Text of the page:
My life changed fundamentally when I entered Harvard College as a freshman in September 1961. I had long been the proverbial big fish in a little pond. Now, for the first time in my life I was surrounded by peers who were at least as able as I was in matters academic and artistic. Daunted at first, I rose to the challenge to become a successful college student. I loved Harvard; it was an Elysian field for the mind. I took many courses and audited more courses than anyone else I knew, running the gamut from Chinese painting to the history of economic thought. I also found my academic interests cohering. Beginning as a history major, I soon discovered that empirical social science questions were more interesting than purely historical ones. I shifted my major to something called social relations, a newly emerging, hybrid field (it never truly emerged) combining psychology, sociology, and anthropology. I was deeply influenced by the charismatic psychoanalyst Erik Erikson, who became my tutor in my junior and senior years, and by other scholars in the social sciences broadly construed--several of whom were of European or Jewish background and representative of the first and second wave of 1930s immigrants. Whether consciously or not, I took courses that would have been expected of a pre-law or pre-med student and did well in them. But I had no desire to pursue law or medicine; rather, I wanted to show myself (and no doubt my parents) that I could have pursued those careers had I wanted to. Already I was edging toward a life in the social sciences, probably psychology. At first, under the influence of Erikson, I was attracted to clinical psychology. But once I had encountered Harvard's cognitive psychologist Jerome Bruner and begun to read the powerful writings of Jean Piaget I turned to cognitive Developmental Psychology. And so, after a year of reading in sociology and philosophy at the London School of Economics, that was the direction I followed in my graduate work at Harvard. At Harvard I came to know the distinguished philosopher Nelson Goodman, who in 1967 established a research group at the Graduate School of Education called Project Zero, which focused on systematic studies of artistic thought and creativity. I was a founding member of the group and have happily remained there ever since, serving for twenty years as its Co-Director. What about the "harder" sciences? I was never much attracted by mathematics, physics, or chemistry. I did like biology ­ it helped to have George Wald, soon to receive a Nobel Prize, as my teacher in college. As a postdoctoral fellow, however, working with neurologist Norman Geschwind, I chose to work in neuropsychology and spent twenty years working in an aphasia clinic. My most important scientific papers are in neuropsychology, where I was one of the first to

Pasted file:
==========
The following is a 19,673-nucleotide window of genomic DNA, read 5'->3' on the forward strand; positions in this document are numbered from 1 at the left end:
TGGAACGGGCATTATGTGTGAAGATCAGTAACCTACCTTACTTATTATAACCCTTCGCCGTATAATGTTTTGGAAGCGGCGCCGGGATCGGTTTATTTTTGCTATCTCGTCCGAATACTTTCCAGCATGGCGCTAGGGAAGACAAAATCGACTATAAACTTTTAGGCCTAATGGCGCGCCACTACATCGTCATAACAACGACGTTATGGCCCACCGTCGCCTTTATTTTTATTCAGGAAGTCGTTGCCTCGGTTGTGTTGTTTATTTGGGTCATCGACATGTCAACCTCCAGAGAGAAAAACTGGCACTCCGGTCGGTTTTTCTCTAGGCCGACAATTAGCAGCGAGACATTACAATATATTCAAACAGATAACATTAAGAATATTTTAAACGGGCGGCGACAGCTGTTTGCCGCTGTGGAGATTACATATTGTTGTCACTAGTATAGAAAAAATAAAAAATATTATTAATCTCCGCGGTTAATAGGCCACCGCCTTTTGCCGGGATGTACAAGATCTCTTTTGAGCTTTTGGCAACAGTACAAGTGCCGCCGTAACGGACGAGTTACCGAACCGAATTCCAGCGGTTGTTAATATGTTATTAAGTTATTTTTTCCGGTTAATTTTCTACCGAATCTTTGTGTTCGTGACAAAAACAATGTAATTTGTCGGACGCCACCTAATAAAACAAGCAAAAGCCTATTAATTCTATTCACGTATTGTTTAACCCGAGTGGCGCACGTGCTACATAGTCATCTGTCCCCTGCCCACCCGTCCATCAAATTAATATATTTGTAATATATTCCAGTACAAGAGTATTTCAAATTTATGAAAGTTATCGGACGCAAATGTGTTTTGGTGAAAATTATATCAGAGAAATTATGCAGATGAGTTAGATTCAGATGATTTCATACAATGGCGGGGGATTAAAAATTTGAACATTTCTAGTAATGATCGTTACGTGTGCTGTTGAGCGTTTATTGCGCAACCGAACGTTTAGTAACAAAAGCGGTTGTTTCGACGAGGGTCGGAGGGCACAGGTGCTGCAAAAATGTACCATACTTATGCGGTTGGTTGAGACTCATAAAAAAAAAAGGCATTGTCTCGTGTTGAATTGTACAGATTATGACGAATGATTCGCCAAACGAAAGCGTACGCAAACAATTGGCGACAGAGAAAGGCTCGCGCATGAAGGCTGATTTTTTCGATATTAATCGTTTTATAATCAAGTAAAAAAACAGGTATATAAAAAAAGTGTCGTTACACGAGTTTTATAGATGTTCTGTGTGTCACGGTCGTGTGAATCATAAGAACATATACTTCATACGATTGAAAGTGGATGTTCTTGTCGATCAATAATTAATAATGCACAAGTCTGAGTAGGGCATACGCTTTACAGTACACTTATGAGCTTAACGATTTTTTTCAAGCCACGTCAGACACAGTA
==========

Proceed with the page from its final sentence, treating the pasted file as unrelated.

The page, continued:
investigate the linguistic competences of the right hemisphere. I probably could have had a reasonably successful career as a cognitive neuroscientist, or perhaps even a developmental neurobiologist, but I eventually left the straight science track and moved to issues of educational reform and Social Policy. Could I have excelled as a classical benchtop scientist? The answer is "Probably not." My talents lie more in the area of synthesis than in the area of innovative experimentation; my research was perfectly respectable but it did not stand out from that of dozens of other researchers. I marvel at investigators like Paul Ekman who has for decades studied the expression of facial emotions. I could never do that! I sometimes wonder whether, given a different early history, I might have been attracted to the hard sciences rather than the humanities and arts. I always did better in the quantitative than the linguistic sections of standardized tests; however, neither the inclinations of my parents nor the skills of my teachers pushed me in the direction of science, and I did not have strong enough intrinsic motivation to pursue it on my own. What would have happened if I had been raised in the household of, say, biologists George Wald and Ruth Hubbard is anyone's guess! Given that I ultimately became a researcher and synthesizer in the social sciences, what clues to my career line can I find in my early experiences? Four stand out. First, I always had a wide and relatively undisciplined curiosity. As a child I liked to read books, newspapers, magazines, even encyclopedias. I particularly cherished biographies. Today, I read more newspapers and periodicals than anyone else I know--and far more than is advisable! This kind of searchlight curiosity is probably more appropriate for social science than the laser-like focus needed by molecular biologists and particle physicists. It also may explain why I have not hesitated to investigate new areas even when cautioned not to do so. I am eager to learn about things that have not yet been described and analyzed and to share my tentative syntheses with others. Second, my interests have tended to focus more on people and social matters than on the operations of the nonhuman natural world or the world of physical objects. Why this is so is hard to say, though it's also true of most of my family. My guess is that the older generations of my family, though profoundly dedicated to the education of their children, were not themselves highly educated, so their knowledge of science was modest. It was easier and more natural for them to direct their curiosity to the human sphere. Third, my interest in the humanities has always been characterized by a certain distance. I'm more interested in understanding human beings than in portraying them (as a novelist would) or in